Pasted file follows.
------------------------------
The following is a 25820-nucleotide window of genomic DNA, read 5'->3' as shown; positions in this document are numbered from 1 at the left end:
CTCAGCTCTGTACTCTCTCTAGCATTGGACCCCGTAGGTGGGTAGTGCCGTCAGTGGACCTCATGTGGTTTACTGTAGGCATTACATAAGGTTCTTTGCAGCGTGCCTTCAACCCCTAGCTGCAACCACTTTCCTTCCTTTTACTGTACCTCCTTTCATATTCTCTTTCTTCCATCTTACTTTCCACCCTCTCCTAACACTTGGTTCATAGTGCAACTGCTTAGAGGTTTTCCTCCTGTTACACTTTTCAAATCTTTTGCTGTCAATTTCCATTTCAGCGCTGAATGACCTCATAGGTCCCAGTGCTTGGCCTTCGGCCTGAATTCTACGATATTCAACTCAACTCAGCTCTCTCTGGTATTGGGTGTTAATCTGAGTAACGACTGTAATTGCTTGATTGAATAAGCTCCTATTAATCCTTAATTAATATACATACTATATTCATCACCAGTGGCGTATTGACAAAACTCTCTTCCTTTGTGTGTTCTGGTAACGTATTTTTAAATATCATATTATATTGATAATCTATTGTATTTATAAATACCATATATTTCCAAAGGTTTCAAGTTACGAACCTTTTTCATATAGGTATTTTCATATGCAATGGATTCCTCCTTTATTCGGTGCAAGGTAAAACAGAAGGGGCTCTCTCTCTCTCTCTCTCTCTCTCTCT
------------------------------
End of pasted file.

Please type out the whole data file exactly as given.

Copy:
The following is a 25820-nucleotide window of genomic DNA, read 5'->3' as shown; positions in this document are numbered from 1 at the left end:
CTCAGCTCTGTACTCTCTCTAGCATTGGACCCCGTAGGTGGGTAGTGCCGTCAGTGGACCTCATGTGGTTTACTGTAGGCATTACATAAGGTTCTTTGCAGCGTGCCTTCAACCCCTAGCTGCAACCACTTTCCTTCCTTTTACTGTACCTCCTTTCATATTCTCTTTCTTCCATCTTACTTTCCACCCTCTCCTAACACTTGGTTCATAGTGCAACTGCTTAGAGGTTTTCCTCCTGTTACACTTTTCAAATCTTTTGCTGTCAATTTCCATTTCAGCGCTGAATGACCTCATAGGTCCCAGTGCTTGGCCTTCGGCCTGAATTCTACGATATTCAACTCAACTCAGCTCTCTCTGGTATTGGGTGTTAATCTGAGTAACGACTGTAATTGCTTGATTGAATAAGCTCCTATTAATCCTTAATTAATATACATACTATATTCATCACCAGTGGCGTATTGACAAAACTCTCTTCCTTTGTGTGTTCTGGTAACGTATTTTTAAATATCATATTATATTGATAATCTATTGTATTTATAAATACCATATATTTCCAAAGGTTTCAAGTTACGAACCTTTTTCATATAGGTATTTTCATATGCAATGGATTCCTCCTTTATTCGGTGCAAGGTAAAACAGAAGGGGCTCTCTCTCTCTCTCTCTCTCTCTCTCT